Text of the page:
Wednesday, November 01, 2006

Judicial Tyranny in Israel

Today in Israel the true power is the Supreme Court, not the Knesset and the not the Prime Minister. A perfect example is the Court's actions in the case of the President. The supreme court gave President Moshe Katsav one week to explain why he has not stepped aside as he faces a possible rape indictment. The only problem is that the law explicitly states that the President is not answerable to the courts and in fact, the law provides him full immunity. Here is the text of the law:

לא ייתן נשיא המדינה את הדין לפני כל בית משפט בשל דבר הקשור בתפקידיו או בסמכויותיו, ויהיה חסין בפני כל פעולה משפטית בשל דבר כזה

The President will not appear before the courts on any matter that is related to the fulfillment of his office or duties and he will have full immunity from any legal action relating to this (my translation).

The law could not be clearer that the Courts have no power over the President. Does that bother the Supreme Court? Clearly not, they still ordered him to respond why he didn't resign. In any other country the court would have thrown this out. The following quote is a perfect example of the attitude of the Supreme Court (Legal Analysis / Digging in, not relinquishing):

the High Court can express its moral-ethical position on the matter at hand, even if it rules that the president has immunity against any order whatsoever.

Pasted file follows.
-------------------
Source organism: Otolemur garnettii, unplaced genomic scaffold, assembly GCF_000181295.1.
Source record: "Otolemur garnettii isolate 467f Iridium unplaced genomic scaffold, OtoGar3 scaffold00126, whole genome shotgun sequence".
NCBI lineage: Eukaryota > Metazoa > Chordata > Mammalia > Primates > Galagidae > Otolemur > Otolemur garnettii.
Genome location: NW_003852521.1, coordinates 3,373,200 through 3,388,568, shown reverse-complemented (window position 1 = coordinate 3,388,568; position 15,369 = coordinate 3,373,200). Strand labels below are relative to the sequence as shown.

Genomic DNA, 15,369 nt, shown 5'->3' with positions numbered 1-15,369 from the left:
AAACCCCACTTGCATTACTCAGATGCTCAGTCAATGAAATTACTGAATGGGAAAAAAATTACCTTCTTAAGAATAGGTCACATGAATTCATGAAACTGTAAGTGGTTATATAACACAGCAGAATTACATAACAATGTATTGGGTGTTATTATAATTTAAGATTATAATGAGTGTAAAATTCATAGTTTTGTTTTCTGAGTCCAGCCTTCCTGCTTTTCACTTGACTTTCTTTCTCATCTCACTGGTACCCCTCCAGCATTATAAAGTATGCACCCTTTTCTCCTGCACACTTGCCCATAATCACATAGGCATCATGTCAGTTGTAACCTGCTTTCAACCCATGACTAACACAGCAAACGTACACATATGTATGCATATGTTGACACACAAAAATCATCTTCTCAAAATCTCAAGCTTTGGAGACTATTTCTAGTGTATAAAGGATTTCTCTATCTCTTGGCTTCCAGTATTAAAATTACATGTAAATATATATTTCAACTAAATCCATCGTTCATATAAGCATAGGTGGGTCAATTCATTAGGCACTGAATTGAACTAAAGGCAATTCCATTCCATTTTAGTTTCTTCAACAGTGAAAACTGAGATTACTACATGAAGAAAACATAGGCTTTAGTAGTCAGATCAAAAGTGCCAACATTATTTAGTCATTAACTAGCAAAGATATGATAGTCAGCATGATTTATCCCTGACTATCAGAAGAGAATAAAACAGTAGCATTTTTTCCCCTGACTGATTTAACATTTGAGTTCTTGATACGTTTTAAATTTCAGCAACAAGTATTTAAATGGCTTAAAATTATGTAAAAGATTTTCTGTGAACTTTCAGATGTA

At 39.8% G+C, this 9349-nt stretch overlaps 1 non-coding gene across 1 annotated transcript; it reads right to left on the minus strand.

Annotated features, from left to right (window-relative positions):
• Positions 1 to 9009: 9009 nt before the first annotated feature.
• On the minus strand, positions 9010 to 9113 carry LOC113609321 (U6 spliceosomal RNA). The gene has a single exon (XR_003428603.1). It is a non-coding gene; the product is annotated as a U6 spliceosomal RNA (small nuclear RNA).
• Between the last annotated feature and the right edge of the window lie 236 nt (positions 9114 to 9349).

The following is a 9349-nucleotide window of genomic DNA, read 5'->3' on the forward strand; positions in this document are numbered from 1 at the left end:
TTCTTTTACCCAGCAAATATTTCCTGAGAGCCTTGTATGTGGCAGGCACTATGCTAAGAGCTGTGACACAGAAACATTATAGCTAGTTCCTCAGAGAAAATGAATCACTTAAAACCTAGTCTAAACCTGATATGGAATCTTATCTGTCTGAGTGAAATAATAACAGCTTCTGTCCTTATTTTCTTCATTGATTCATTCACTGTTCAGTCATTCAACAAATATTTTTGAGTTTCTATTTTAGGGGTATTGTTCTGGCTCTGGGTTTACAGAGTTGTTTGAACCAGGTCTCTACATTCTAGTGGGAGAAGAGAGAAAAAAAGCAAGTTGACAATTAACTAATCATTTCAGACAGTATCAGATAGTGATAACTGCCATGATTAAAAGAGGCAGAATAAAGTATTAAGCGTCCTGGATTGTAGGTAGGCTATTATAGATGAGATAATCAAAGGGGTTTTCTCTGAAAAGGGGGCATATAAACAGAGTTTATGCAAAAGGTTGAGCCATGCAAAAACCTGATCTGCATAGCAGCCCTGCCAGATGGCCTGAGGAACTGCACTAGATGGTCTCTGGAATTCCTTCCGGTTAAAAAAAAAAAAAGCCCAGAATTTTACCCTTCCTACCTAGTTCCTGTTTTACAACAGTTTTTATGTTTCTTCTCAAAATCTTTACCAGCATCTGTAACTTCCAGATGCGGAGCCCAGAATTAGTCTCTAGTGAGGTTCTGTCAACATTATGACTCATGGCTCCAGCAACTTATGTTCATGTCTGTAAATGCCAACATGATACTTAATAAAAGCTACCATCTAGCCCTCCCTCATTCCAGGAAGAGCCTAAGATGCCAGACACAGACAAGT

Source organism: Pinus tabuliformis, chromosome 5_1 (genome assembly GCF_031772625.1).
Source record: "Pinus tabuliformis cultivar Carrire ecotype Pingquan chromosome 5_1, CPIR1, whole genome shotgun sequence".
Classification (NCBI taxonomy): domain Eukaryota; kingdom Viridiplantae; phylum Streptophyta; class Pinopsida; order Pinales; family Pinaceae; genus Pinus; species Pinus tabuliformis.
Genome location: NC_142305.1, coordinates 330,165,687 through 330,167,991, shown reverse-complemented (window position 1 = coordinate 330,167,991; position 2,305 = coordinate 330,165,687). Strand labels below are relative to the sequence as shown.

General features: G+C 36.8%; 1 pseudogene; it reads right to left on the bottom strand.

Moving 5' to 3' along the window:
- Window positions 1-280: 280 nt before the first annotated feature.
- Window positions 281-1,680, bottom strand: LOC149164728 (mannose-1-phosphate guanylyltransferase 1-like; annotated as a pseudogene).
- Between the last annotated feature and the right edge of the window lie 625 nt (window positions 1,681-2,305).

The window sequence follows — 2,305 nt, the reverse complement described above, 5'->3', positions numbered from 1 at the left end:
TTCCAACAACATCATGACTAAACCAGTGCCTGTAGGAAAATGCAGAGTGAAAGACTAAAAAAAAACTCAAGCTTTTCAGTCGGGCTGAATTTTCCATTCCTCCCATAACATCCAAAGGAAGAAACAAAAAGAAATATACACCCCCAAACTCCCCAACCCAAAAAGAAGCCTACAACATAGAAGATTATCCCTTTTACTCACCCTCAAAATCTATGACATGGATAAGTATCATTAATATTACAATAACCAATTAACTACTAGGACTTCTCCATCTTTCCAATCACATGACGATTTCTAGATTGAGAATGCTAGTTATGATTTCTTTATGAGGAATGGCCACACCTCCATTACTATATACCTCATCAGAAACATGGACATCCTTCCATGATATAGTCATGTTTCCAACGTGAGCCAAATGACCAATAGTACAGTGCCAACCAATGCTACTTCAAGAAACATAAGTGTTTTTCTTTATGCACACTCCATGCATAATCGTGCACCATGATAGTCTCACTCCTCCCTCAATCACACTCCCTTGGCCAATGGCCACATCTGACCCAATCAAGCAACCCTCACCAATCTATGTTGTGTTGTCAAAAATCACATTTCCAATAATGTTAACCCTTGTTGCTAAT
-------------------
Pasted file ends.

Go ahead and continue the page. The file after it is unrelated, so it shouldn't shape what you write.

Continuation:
Who appointed the Supreme Court the moral and ethical arbiters of society? What makes them any more qualified to offer moral and ethical opinions then anyone else? Based on what do they offer their moral and ethical opinions and why should they be binding on anyone?

The Supreme Court should have 1 and only 1 purpose, to decide matters of law.


Darz said...

what you say is true......

However it is a shame and disgrace and a terrbile chilul hashem that Moshe Katsav be in public position in a position of authority. I hope he quiickly resigns. Every day he doesnt brings shame to us all.

Taryag said...

You're into complex areas of constitutional law and in particular the issue of Parlimentary Supremacy aka Parlimanetary Sovereignty.

If a government had sufficient popular support then a Parliament could pass sufficiently strong legislation including constitutional amendments (that would require whatever constitional amending process that a particular country had to be used) to ensure no judicial review of certain types of legislation and a Parliament could when faced with judicial challenges force a constitutional crisis by refusing to back down by repassing legislation disallowed by the courts and perhaps resign over that issue and force an election. Ultimately if the people returned that governement with overwhelming support then the crisis would be over and Parlimaent would have won.